5. They are also used as catalysts and reagents in the synthesis of organic compounds.
6. They are used as stoichiometric reagents in both industrial and research-based chemical reactions.
7. They are utilized as homogeneous catalysts
Organometallic compounds that contain Lead, Mercury, and Tin are used commercially. Organic-tin compounds are used as pesticides, pharmaceuticals, stabilizers for polyvinyl chloride, and fire retardants. The toxicity of methyl mercury has caused severe pollution. Carbon monoxide reacts with a transition metal to form metal carbonyls which are an example of organometallics. Tetracarbonylnickel which is a volatile nickel is employed in the purification of nickel. Carbonyls are used as catalysts in petrochemical reactions. Organomagnesium halides (Grignard reagents) are used in synthetic organic chemistry.
Active metals such as Sodium, Magnesium, and Aluminum (Al) forms organometallic compounds that are highly sensitive to air and water. e.g. A12(CH3)6 react violently with water to liberate methane gas which burst into flames immediately when it gets in contact with air. Organometallic are not water-sensitive for elements in group 14 and 15. For example, tetramethylsilicon, at room temperature, does not react with air and water. Grignard reagents combine with a halogen-substituted hydrocarbon to give simple organometallic compounds. Methyl lithium is produced in a large amount by the following reaction:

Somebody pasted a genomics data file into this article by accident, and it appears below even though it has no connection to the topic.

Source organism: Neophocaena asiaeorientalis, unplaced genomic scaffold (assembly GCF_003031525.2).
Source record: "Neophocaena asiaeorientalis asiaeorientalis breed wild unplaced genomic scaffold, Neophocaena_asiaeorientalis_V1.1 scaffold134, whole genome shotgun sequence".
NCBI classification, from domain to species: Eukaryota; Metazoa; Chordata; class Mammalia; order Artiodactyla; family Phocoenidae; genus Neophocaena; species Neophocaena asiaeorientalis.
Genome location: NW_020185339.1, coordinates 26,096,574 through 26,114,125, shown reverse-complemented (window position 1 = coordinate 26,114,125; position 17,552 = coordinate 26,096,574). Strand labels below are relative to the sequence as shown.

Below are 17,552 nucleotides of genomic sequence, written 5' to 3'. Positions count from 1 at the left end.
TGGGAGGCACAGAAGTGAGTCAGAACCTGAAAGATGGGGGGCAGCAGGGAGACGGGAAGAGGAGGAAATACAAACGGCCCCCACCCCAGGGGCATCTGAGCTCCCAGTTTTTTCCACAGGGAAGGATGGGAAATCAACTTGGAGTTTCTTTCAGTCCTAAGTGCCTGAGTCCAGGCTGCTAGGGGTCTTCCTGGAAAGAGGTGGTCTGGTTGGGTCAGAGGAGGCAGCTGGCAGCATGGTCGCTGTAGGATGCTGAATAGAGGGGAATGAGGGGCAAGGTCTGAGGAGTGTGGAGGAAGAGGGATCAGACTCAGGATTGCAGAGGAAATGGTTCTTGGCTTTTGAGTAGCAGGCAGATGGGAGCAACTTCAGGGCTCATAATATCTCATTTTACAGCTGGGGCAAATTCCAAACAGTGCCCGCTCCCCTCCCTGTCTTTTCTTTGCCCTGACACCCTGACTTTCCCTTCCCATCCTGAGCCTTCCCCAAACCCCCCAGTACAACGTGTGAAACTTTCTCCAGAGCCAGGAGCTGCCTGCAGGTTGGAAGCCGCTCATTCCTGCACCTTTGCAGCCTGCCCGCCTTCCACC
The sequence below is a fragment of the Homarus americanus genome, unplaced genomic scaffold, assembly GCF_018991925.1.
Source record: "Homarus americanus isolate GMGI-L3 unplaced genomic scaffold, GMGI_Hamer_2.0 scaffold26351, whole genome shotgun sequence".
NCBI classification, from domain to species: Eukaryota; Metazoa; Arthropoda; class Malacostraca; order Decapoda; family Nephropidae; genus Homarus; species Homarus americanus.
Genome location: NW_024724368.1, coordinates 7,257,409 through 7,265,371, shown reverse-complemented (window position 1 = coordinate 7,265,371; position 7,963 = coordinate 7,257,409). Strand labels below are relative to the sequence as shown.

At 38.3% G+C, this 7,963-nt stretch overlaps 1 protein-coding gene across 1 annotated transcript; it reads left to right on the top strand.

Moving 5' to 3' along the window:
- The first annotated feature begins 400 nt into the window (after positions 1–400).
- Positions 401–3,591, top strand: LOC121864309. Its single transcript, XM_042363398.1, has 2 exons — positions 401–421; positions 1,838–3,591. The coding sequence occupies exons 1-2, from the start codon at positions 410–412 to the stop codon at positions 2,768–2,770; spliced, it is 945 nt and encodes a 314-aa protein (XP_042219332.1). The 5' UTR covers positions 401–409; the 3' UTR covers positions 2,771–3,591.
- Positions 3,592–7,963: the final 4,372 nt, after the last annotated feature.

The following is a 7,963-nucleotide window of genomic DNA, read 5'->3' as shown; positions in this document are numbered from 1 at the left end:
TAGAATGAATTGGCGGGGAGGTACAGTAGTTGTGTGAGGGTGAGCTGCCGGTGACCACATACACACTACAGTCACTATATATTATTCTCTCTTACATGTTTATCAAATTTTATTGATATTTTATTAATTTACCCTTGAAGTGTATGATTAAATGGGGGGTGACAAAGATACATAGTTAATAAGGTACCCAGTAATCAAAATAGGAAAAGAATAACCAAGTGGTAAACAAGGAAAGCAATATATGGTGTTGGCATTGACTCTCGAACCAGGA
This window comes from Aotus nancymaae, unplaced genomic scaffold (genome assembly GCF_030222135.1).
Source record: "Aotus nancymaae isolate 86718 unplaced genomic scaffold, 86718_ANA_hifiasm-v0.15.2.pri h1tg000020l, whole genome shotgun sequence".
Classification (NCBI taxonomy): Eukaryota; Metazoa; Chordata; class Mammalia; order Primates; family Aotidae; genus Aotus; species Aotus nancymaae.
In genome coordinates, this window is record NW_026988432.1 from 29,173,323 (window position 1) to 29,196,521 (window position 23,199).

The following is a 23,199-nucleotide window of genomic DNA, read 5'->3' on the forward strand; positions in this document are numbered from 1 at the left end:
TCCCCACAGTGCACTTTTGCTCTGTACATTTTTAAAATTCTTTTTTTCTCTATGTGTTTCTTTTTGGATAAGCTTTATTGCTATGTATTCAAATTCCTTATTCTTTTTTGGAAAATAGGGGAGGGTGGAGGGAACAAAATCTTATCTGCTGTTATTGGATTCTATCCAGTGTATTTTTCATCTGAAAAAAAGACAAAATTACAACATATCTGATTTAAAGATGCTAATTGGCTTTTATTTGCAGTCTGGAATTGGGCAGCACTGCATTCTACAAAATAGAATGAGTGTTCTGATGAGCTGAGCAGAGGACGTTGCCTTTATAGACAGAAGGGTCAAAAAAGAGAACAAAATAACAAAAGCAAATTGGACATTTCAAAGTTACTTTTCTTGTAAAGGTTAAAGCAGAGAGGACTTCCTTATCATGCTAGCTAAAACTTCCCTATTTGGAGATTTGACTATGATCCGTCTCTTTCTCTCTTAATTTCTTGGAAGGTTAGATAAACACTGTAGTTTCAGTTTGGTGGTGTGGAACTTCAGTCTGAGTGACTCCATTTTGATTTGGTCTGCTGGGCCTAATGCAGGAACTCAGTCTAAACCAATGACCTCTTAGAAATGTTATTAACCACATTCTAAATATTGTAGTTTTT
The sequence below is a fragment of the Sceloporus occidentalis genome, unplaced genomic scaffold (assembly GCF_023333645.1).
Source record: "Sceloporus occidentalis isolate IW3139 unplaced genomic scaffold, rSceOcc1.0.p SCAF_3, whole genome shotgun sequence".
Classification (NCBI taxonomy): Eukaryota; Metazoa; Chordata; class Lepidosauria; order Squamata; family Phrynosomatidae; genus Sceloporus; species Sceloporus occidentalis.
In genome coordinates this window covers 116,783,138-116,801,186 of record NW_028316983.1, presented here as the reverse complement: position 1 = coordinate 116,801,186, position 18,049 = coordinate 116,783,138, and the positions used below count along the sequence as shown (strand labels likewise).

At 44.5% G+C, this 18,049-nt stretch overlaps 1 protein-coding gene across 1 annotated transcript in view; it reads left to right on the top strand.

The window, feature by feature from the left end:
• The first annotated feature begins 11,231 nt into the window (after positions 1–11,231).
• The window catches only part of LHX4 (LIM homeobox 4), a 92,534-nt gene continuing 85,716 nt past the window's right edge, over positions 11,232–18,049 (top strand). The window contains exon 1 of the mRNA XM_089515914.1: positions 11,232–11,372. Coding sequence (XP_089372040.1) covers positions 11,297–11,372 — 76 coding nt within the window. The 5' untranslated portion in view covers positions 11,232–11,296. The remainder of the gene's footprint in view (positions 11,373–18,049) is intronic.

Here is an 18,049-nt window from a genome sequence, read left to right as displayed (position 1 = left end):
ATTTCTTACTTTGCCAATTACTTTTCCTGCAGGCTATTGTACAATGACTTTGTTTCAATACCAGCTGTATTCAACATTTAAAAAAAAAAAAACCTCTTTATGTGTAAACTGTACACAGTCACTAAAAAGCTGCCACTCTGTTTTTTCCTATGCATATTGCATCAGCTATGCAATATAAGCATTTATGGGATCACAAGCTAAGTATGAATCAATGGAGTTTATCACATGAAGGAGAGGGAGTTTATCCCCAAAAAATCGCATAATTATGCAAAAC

2Li +CH3Cl LiCH3 + LiCl
With metals such as Magnesium, Zinc, and Aluminum, the reactions normally yield organic-metal halide.
Organometallic reagents such as B(CH3)3, Zn(CH3)2, and Li(CH3) are flammable in air
Organometallic (MR) and binary halide (EX, where E can be a metal or a non-metal and X is a halogen) synthesize organometallic compounds by double displacement. This synthetic procedure is used in the laboratory and commercially.
4Li(CH3) + SiCL4 4LiCl + Si(CH3)4
Al2(CH3)6 + 2BF3 2AlF3 + 2B(CH3)3
In the above reactions, the organic group on the more active metal is given to the less active metal. The common active metals are Magnesium, Lithium, and Aluminum.
All organometallic compounds can undergo oxidation thereby making them a good reducing agent.